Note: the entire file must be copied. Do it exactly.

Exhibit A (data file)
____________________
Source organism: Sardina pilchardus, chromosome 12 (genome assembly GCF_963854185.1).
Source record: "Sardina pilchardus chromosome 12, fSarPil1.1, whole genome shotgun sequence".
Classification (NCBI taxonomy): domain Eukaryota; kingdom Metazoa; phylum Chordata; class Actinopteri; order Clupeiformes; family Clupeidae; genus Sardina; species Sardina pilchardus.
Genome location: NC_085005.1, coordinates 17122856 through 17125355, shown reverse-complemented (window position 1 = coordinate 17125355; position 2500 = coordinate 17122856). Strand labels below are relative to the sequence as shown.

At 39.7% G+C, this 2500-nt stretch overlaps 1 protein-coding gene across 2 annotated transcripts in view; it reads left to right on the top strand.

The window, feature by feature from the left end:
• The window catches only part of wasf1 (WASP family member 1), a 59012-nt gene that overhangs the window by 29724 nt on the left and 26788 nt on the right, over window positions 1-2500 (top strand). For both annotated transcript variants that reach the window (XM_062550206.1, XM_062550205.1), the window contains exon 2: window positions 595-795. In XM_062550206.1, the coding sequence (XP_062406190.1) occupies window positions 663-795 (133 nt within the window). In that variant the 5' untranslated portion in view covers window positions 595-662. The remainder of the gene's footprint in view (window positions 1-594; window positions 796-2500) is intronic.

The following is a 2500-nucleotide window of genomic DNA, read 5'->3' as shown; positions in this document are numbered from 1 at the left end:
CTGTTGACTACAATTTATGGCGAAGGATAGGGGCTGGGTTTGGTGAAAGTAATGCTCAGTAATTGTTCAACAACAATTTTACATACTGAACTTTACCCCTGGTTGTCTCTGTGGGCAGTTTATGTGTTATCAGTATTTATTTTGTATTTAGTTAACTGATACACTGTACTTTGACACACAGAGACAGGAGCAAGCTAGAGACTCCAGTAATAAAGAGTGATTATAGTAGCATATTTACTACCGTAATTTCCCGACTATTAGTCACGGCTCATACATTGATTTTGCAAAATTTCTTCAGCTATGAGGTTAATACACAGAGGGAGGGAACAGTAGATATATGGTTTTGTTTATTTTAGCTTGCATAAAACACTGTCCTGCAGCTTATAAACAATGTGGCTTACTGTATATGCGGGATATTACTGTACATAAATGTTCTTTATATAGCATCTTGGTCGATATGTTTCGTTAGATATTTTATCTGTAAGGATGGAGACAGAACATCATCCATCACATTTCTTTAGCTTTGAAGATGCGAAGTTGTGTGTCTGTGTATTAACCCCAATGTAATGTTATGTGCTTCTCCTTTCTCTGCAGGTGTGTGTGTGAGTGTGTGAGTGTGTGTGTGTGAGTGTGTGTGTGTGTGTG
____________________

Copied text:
Source organism: Sardina pilchardus, chromosome 12 (genome assembly GCF_963854185.1).
Source record: "Sardina pilchardus chromosome 12, fSarPil1.1, whole genome shotgun sequence".
Classification (NCBI taxonomy): domain Eukaryota; kingdom Metazoa; phylum Chordata; class Actinopteri; order Clupeiformes; family Clupeidae; genus Sardina; species Sardina pilchardus.
Genome location: NC_085005.1, coordinates 17122856 through 17125355, shown reverse-complemented (window position 1 = coordinate 17125355; position 2500 = coordinate 17122856). Strand labels below are relative to the sequence as shown.

At 39.7% G+C, this 2500-nt stretch overlaps 1 protein-coding gene across 2 annotated transcripts in view; it reads left to right on the top strand.

The window, feature by feature from the left end:
• The window catches only part of wasf1 (WASP family member 1), a 59012-nt gene that overhangs the window by 29724 nt on the left and 26788 nt on the right, over window positions 1-2500 (top strand). For both annotated transcript variants that reach the window (XM_062550206.1, XM_062550205.1), the window contains exon 2: window positions 595-795. In XM_062550206.1, the coding sequence (XP_062406190.1) occupies window positions 663-795 (133 nt within the window). In that variant the 5' untranslated portion in view covers window positions 595-662. The remainder of the gene's footprint in view (window positions 1-594; window positions 796-2500) is intronic.

The following is a 2500-nucleotide window of genomic DNA, read 5'->3' as shown; positions in this document are numbered from 1 at the left end:
CTGTTGACTACAATTTATGGCGAAGGATAGGGGCTGGGTTTGGTGAAAGTAATGCTCAGTAATTGTTCAACAACAATTTTACATACTGAACTTTACCCCTGGTTGTCTCTGTGGGCAGTTTATGTGTTATCAGTATTTATTTTGTATTTAGTTAACTGATACACTGTACTTTGACACACAGAGACAGGAGCAAGCTAGAGACTCCAGTAATAAAGAGTGATTATAGTAGCATATTTACTACCGTAATTTCCCGACTATTAGTCACGGCTCATACATTGATTTTGCAAAATTTCTTCAGCTATGAGGTTAATACACAGAGGGAGGGAACAGTAGATATATGGTTTTGTTTATTTTAGCTTGCATAAAACACTGTCCTGCAGCTTATAAACAATGTGGCTTACTGTATATGCGGGATATTACTGTACATAAATGTTCTTTATATAGCATCTTGGTCGATATGTTTCGTTAGATATTTTATCTGTAAGGATGGAGACAGAACATCATCCATCACATTTCTTTAGCTTTGAAGATGCGAAGTTGTGTGTCTGTGTATTAACCCCAATGTAATGTTATGTGCTTCTCCTTTCTCTGCAGGTGTGTGTGTGAGTGTGTGAGTGTGTGTGTGTGAGTGTGTGTGTGTGTGTG